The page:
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Onion import : IFPRI for reducing dependence on India


International Food Policy Research Institute (IFPRI) has suggested reducing dependence on India and facing   climate-induced losses by importing onions from alternative sources like China, Egypt, Malaysia, Myanmar,     Pakistan, Turkey and Vietnam to keep the price of the item stable in Bangladesh.

As short-term measures, they also suggested careful assessment of the impacts of onion imports to avoid fall    in prices so that it does not act as a disincentive for Bangladeshi farmers to produce onion. They also      proposed to be vigilant against speculative storage between September and December when Bangladesh is    most dependent on onion imports, to ensure the supply of high-quality inputs — particularly seeds, fertilisers, and pesticides — to farmers timely to increase domestic production of onion and reduce the country’s overall dependence on imports.

The Institute has made the suggestions in a research publication titled “Sudden Onion Price Surge in Bangladesh: A Situation Analysis for Bangladesh”. USAID Mission in Bangladesh and the IFPRI-PRSSP team undertook the situation analysis of the onion price surge with a view to making policy recommendations for onion price stabilisation in the country.

The report said the onion is a key ingredient in most Bangladeshi meals, so its sudden price spurt in the domestic market since early July 2013 has raised concerns among the population and the government. While the price surge hits low-income consumers the hardest, it can also become an important political issue.

Demand of onion is expected to increase by 51 per cent this decade — from 1.23 million metric tonnes in 2010 to 1.86 million metric tonnes in 2020 — under the business-as-usual scenario. Under an optimistic income growth scenario, it’s expected to increase by 69 per cent to 2.08 million metric tonnes, the report added.

In 2011-2012 imported onions constituted about one-fourth of the estimated 1.3 million metric tonnes of ‘total onion availability’ (the sum of net domestic production and imports), they accounted for nearly 60 per cent of the average total onion stocks at wholesale markets in Dhaka city, the main consumption centre of the country, during the price-surge period of July 22-August 22, 2013. These patterns indicate that the Indian onion plays a key role in determining the market price of onions in Bangladesh.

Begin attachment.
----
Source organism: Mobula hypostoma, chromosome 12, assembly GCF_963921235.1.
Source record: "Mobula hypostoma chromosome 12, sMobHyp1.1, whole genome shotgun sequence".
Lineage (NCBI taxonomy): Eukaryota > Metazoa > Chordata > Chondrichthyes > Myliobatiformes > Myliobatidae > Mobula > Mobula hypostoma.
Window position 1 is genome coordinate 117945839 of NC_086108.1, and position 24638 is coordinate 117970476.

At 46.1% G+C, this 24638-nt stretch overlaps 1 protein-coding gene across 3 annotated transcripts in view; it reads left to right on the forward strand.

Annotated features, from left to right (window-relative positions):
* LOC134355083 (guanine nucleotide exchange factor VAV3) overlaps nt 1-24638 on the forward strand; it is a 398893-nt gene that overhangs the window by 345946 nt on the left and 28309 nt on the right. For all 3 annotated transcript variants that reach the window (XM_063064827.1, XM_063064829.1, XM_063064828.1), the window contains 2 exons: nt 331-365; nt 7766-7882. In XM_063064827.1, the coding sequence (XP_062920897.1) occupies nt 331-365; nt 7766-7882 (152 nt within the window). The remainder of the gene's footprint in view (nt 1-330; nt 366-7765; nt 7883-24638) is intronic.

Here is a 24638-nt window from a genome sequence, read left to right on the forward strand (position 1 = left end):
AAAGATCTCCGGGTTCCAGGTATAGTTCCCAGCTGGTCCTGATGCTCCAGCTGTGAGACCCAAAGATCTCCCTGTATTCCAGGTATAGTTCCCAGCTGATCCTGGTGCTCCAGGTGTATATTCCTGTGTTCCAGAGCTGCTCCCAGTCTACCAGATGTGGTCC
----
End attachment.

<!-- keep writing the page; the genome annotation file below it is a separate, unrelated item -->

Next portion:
As medium-term policy recommendations the report suggested devising ways to establish an enabling environment that promotes more participation in the onion trade and guards against excessive stockpiling to increase competition in the supply market and erode the scope for seeking windfall profits through speculation; take measures to reconcile with the major discrepancies between data reported by the Bangladesh Bureau of Statistics (BBS) and data reported by the Department of Agricultural Extension (DAE).

As long-term policy recommendations, IFPRI suggested reducing dependence on onion imports by taking steps to increase domestic production. Since Bangladesh has very little fallow arable land available, future production increases will have to come from higher yields rather than increased cultivation area.

The report noted that onion cultivation is quite profitable in Bangladesh. In 2012, on a cash-cost basis, onion had a profitability rate of 91 per cent of the average cost per tonne of onion produced. That rate decreases but still remains profitable at 37 per cent of the production cost per tonne when the estimated values of land rent and family labour are taken into consideration in cost calculations.

The crop is a highly commercial commodity, and onion farmers sold an estimated 86 per cent of their gross onion production, according to data received from the 2011-2012 IFPRI-PRSSP Bangladesh Integrated Household Survey.

Despite the domestic profitability of onion and production growth at an annual rate of 7.3 per cent between 2004/05 and 2011/12, imports from India dominate the market in Bangladesh.




– Published : Wednesday, 18 September 2013: byKamrun Nahar

Source: http://www.thefinancialexpress-bd.com/index.php?ref=MjBfMDlfMThfMTNfMV8yXzE4Mzg1NA==


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